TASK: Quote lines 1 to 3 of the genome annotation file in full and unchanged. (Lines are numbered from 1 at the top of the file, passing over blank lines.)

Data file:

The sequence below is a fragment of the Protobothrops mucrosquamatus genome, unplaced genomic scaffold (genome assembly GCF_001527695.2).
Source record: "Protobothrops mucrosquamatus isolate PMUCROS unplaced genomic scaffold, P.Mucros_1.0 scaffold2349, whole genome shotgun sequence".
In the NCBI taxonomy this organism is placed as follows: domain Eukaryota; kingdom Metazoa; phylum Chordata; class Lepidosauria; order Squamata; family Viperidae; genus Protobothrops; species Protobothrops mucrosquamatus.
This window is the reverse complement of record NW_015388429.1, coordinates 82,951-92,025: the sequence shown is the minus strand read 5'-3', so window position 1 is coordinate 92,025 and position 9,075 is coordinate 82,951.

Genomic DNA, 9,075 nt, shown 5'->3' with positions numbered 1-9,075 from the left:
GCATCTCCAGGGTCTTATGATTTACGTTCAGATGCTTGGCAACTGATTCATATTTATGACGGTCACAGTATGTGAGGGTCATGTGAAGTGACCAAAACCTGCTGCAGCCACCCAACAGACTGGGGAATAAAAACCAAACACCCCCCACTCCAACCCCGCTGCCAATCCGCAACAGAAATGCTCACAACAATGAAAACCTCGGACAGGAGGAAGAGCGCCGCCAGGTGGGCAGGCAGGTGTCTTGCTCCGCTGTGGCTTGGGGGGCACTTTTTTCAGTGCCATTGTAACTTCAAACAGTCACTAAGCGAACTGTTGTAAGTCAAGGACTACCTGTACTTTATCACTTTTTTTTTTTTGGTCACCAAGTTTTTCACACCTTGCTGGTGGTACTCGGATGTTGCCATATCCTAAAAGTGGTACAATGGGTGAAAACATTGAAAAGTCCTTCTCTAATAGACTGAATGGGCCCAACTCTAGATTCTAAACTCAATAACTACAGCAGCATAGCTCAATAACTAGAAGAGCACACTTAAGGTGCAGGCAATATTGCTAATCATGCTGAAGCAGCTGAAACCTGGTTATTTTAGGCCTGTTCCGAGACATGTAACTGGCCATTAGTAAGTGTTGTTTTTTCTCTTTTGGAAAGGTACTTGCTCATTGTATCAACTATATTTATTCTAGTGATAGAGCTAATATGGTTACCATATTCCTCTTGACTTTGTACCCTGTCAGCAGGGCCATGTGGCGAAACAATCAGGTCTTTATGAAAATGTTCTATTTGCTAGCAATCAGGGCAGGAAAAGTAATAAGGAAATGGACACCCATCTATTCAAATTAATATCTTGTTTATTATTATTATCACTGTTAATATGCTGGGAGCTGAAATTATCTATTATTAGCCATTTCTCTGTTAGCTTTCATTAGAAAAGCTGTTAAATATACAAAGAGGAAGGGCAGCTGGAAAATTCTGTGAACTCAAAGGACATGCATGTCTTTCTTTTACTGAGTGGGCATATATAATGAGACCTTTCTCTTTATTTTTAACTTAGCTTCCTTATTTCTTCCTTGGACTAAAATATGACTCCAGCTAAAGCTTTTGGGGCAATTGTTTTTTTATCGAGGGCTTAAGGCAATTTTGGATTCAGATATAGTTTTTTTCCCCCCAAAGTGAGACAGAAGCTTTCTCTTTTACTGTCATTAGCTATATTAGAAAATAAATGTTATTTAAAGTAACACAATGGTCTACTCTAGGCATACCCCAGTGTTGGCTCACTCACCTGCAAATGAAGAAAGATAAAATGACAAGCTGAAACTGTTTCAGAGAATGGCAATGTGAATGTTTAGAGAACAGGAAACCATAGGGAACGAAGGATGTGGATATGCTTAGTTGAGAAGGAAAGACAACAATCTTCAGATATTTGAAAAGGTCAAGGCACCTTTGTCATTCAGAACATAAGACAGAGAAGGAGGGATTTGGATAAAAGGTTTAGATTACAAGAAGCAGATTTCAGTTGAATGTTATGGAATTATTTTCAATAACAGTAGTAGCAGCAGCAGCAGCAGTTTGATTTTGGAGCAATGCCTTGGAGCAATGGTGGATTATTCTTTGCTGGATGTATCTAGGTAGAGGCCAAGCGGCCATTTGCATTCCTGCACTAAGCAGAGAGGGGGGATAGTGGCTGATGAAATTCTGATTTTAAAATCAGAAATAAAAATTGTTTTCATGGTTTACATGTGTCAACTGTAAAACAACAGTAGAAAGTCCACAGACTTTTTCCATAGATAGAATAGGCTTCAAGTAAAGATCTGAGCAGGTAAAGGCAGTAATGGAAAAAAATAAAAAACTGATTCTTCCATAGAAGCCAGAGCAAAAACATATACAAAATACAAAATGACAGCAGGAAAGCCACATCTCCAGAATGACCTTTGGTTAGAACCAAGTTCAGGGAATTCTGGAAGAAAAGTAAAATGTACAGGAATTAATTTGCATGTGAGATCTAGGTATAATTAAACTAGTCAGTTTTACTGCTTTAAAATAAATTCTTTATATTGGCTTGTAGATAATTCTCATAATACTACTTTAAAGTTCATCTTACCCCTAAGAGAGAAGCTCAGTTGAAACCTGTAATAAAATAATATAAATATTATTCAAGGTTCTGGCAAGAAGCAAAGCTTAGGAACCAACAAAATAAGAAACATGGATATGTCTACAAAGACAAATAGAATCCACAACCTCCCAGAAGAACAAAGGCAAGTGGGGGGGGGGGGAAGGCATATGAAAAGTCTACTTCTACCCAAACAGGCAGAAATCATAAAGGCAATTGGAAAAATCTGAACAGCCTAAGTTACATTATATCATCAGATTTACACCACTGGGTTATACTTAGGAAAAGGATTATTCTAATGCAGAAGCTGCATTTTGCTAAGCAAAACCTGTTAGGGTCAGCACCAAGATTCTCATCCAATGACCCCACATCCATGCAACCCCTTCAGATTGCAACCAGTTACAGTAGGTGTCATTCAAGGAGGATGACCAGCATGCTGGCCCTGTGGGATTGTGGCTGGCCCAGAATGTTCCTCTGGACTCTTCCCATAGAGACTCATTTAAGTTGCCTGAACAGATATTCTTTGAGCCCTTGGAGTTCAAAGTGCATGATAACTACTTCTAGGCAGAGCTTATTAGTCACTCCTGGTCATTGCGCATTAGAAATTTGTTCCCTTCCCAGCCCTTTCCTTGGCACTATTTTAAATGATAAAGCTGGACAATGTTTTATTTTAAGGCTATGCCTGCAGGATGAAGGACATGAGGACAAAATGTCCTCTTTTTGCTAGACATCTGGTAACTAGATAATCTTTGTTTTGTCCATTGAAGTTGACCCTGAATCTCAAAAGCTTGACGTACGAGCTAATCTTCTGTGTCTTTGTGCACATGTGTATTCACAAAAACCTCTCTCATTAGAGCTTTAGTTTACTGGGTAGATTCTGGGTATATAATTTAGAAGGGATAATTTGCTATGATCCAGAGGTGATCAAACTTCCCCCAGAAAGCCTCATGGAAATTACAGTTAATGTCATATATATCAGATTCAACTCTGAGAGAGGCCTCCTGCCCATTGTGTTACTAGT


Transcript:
The sequence below is a fragment of the Protobothrops mucrosquamatus genome, unplaced genomic scaffold (genome assembly GCF_001527695.2).
Source record: "Protobothrops mucrosquamatus isolate PMUCROS unplaced genomic scaffold, P.Mucros_1.0 scaffold2349, whole genome shotgun sequence".
In the NCBI taxonomy this organism is placed as follows: domain Eukaryota; kingdom Metazoa; phylum Chordata; class Lepidosauria; order Squamata; family Viperidae; genus Protobothrops; species Protobothrops mucrosquamatus.